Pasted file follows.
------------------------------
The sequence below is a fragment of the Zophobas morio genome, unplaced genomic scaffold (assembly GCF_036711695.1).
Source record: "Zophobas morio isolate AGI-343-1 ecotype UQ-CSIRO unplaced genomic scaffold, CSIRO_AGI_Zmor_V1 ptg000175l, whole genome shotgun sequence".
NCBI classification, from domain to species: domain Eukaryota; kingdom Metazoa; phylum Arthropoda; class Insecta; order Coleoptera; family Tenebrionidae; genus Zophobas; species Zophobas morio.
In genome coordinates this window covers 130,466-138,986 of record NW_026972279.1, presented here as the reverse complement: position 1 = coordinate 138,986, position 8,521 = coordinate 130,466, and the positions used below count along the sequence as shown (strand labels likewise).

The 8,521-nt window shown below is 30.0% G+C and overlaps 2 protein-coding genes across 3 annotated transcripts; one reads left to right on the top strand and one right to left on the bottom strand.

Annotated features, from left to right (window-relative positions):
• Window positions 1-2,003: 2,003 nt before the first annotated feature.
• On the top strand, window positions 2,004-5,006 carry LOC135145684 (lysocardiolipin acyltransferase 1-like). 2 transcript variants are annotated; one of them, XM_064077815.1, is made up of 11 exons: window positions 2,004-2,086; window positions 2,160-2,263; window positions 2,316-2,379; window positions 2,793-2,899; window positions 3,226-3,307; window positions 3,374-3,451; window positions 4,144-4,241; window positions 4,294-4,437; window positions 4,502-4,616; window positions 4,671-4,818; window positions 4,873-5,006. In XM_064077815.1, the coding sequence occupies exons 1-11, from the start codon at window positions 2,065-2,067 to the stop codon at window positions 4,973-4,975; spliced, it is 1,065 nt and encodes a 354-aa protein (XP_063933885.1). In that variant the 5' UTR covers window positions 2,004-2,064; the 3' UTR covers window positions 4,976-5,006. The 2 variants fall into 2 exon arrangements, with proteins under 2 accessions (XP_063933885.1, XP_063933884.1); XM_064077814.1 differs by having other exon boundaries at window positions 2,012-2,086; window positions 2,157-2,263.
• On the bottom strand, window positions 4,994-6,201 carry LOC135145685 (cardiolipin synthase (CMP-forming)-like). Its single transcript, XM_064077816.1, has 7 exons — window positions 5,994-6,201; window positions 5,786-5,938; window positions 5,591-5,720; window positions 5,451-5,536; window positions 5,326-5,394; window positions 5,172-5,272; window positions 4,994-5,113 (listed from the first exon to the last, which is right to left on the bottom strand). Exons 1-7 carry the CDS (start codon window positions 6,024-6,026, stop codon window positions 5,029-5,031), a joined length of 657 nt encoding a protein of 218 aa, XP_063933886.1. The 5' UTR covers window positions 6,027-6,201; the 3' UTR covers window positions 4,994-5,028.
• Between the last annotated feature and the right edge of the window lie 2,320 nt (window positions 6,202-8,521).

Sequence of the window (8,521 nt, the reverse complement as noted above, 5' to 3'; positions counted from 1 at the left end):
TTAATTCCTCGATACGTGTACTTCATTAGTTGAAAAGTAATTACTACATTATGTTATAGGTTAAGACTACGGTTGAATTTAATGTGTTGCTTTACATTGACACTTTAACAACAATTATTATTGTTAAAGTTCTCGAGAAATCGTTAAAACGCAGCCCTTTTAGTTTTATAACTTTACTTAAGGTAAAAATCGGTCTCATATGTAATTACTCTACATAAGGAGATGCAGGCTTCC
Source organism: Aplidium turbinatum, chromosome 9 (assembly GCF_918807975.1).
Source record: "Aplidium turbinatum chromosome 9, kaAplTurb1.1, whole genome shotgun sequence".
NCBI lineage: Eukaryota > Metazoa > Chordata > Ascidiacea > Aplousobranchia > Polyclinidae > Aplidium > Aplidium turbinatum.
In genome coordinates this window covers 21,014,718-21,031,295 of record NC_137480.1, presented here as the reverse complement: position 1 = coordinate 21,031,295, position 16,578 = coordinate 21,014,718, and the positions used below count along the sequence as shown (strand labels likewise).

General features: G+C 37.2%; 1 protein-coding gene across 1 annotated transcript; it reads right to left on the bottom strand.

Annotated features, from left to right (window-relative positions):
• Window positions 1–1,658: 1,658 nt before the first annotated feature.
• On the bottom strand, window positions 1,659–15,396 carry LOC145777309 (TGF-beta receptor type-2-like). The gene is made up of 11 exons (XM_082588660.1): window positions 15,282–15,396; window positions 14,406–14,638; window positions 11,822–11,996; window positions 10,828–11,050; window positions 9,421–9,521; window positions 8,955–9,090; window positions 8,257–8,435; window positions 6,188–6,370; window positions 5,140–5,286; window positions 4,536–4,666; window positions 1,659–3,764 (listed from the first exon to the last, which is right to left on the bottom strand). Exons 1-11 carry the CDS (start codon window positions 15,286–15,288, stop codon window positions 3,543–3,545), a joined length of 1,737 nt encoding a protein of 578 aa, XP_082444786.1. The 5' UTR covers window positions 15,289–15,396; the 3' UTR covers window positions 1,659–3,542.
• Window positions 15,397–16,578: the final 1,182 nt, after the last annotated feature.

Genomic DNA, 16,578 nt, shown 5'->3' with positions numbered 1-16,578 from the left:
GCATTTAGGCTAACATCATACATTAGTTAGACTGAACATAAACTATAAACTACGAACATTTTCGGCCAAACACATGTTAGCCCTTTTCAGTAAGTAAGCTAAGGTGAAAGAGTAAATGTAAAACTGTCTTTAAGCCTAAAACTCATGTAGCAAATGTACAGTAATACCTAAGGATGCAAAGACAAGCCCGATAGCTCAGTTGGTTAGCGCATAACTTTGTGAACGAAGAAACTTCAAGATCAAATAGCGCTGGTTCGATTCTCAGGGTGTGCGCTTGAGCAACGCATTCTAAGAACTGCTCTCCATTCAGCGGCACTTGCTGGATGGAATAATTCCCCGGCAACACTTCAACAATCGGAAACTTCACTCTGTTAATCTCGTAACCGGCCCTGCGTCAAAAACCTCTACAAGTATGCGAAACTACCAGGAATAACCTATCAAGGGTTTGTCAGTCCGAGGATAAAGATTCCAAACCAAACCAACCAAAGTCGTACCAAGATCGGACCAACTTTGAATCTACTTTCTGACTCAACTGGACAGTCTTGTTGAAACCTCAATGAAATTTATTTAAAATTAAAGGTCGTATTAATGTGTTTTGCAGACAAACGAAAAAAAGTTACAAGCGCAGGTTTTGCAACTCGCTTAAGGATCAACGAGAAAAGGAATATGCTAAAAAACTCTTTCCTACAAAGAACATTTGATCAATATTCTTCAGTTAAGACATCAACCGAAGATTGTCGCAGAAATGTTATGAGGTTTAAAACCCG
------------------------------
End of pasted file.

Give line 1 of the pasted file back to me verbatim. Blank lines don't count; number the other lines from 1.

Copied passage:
The sequence below is a fragment of the Zophobas morio genome, unplaced genomic scaffold (assembly GCF_036711695.1).